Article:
How to Establish Paternity When Your Child’s Father Will Not Admit It

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Nowadays, there are countless situations that can end with having a child out of wedlock. Some of these even include the difficulty of not knowing, for sure, who the father of the child is. Sometimes, you can have an idea, or maybe be able to narrow it down to two or three people, but other times it is more difficult.


Regardless of how many potential fathers there are, it is important, both personally and legally, to establish a child’s paternity. On a personal level, it lets you and your child know for sure who the father is, and this provides a peace of mind and closure that you might not get without this knowledge. On a legal level, establishing paternity determines who the father is, attaching the important rights and responsibilities of being a father to a particular person.


Unfortunately, in many of these situations, the men who may be the father of the child do not want to be proven to be the father. Whether it is because they do not want to pay child support or whether they do not want to know that they have a child in the world, they may try to avoid giving proof of paternity at all costs.


Luckily, in South Carolina, there are ways to compel a child’s potential father to give DNA evidence that can be used to establish a child’s paternity.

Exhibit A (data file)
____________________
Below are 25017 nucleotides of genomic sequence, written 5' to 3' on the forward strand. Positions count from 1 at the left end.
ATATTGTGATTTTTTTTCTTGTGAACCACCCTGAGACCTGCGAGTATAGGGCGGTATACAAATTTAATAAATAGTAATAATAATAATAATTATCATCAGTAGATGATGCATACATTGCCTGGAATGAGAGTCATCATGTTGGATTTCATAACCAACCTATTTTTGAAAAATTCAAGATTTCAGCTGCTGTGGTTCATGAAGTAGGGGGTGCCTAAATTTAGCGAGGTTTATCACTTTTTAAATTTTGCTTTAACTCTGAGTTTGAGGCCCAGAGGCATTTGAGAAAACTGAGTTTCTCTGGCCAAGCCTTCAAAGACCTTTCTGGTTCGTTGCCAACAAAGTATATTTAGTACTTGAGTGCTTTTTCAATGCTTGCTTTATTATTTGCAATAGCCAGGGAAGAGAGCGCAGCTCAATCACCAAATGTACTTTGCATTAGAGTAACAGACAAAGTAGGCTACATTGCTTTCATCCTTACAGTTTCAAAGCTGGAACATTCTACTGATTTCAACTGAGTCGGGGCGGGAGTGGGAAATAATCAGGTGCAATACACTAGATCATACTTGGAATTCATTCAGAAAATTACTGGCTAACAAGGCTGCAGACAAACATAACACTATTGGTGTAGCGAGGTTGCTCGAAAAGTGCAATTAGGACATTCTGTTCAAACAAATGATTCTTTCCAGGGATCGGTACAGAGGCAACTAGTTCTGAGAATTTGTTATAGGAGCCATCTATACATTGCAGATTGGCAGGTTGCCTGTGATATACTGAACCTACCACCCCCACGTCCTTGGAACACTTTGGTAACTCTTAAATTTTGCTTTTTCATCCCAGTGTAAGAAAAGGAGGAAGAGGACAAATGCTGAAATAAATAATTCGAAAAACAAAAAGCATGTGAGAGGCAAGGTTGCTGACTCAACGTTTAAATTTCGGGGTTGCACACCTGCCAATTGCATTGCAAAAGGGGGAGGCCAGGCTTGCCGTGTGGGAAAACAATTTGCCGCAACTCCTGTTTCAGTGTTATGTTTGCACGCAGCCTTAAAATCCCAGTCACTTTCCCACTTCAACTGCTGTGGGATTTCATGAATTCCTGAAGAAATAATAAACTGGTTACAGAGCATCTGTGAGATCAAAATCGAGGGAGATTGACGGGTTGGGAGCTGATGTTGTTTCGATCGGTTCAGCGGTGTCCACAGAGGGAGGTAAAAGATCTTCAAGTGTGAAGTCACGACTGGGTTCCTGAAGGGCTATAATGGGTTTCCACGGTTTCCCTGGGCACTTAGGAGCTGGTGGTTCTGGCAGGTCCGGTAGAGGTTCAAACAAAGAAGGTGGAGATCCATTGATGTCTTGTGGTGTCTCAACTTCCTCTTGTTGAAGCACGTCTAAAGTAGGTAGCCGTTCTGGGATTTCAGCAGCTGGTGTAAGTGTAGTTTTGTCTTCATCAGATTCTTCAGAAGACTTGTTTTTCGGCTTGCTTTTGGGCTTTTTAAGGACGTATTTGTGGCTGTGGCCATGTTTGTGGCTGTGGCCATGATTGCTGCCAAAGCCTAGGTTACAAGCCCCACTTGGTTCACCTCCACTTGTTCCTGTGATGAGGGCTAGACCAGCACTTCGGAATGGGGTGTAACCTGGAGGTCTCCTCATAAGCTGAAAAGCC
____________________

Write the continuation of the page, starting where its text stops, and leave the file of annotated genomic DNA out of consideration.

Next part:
Paternity Established by DSS: Child Support Administrative Hearing


When a potential father is not willing to voluntarily assume paternity, the most common way for it to be established is through an administrative hearing with the Department of Social Services: Child Support Services Division.


The road to this administrative hearing begins when the child’s mother applies to the agency for a child support order. Because child support should only be paid by a child’s father, and should not come from anyone else, the agency will investigate who the child’s father is, often by interviewing potential fathers and asking them if they are the child’s biological father. Of times, those who are interviewed admit to being the child’s father, negating the need to get a DNA test.


Establishing Paternity Through a Private Lawsuit


Another way to establish a child’s paternity is by filing a private paternity suit in court against the potential father(s). If they do not admit to being the child’s father, they will have to undergo DNA testing to prove that they are not the father. In this way, a child’s father can be determined through a private lawsuit.


Unfortunately, filing a paternity suit can be expensive, as it includes the cost of having a private lab conduct the genetic testing. Worse still, these costs need to be paid upfront, making a private paternity suit unfeasible for many mothers.


The Family Law Attorneys at Elliott Frazier Law Firm, LLC Have Experience Establishing Paternity

The Greenville family law attorneys at the Elliott Frazier Law Firm, LLC have extensive experience finding a child’s father, no matter how hard he tries to hide. Contact us today if you need legal assistance.

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